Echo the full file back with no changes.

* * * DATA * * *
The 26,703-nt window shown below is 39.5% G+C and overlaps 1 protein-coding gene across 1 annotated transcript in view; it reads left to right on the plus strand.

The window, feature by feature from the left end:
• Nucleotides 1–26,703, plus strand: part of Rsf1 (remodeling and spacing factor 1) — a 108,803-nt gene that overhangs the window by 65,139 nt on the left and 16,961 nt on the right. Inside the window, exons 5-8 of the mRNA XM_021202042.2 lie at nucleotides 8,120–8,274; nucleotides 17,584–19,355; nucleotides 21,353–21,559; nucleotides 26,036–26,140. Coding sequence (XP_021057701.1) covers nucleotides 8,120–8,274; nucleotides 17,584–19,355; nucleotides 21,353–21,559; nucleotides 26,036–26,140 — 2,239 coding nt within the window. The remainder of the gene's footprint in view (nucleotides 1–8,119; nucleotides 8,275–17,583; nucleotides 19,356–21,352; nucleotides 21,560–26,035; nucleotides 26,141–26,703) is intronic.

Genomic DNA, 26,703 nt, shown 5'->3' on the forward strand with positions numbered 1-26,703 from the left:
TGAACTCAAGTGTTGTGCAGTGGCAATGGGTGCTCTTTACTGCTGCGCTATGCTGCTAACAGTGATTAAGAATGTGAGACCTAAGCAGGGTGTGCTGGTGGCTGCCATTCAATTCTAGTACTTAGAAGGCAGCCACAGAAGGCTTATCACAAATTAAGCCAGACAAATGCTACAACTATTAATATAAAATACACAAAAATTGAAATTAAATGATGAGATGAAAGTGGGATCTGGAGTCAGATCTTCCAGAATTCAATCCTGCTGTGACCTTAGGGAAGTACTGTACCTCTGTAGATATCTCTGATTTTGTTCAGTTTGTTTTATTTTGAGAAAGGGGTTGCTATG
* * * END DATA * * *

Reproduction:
The 26,703-nt window shown below is 39.5% G+C and overlaps 1 protein-coding gene across 1 annotated transcript in view; it reads left to right on the plus strand.

The window, feature by feature from the left end:
• Nucleotides 1–26,703, plus strand: part of Rsf1 (remodeling and spacing factor 1) — a 108,803-nt gene that overhangs the window by 65,139 nt on the left and 16,961 nt on the right. Inside the window, exons 5-8 of the mRNA XM_021202042.2 lie at nucleotides 8,120–8,274; nucleotides 17,584–19,355; nucleotides 21,353–21,559; nucleotides 26,036–26,140. Coding sequence (XP_021057701.1) covers nucleotides 8,120–8,274; nucleotides 17,584–19,355; nucleotides 21,353–21,559; nucleotides 26,036–26,140 — 2,239 coding nt within the window. The remainder of the gene's footprint in view (nucleotides 1–8,119; nucleotides 8,275–17,583; nucleotides 19,356–21,352; nucleotides 21,560–26,035; nucleotides 26,141–26,703) is intronic.

Genomic DNA, 26,703 nt, shown 5'->3' on the forward strand with positions numbered 1-26,703 from the left:
TGAACTCAAGTGTTGTGCAGTGGCAATGGGTGCTCTTTACTGCTGCGCTATGCTGCTAACAGTGATTAAGAATGTGAGACCTAAGCAGGGTGTGCTGGTGGCTGCCATTCAATTCTAGTACTTAGAAGGCAGCCACAGAAGGCTTATCACAAATTAAGCCAGACAAATGCTACAACTATTAATATAAAATACACAAAAATTGAAATTAAATGATGAGATGAAAGTGGGATCTGGAGTCAGATCTTCCAGAATTCAATCCTGCTGTGACCTTAGGGAAGTACTGTACCTCTGTAGATATCTCTGATTTTGTTCAGTTTGTTTTATTTTGAGAAAGGGGTTGCTATG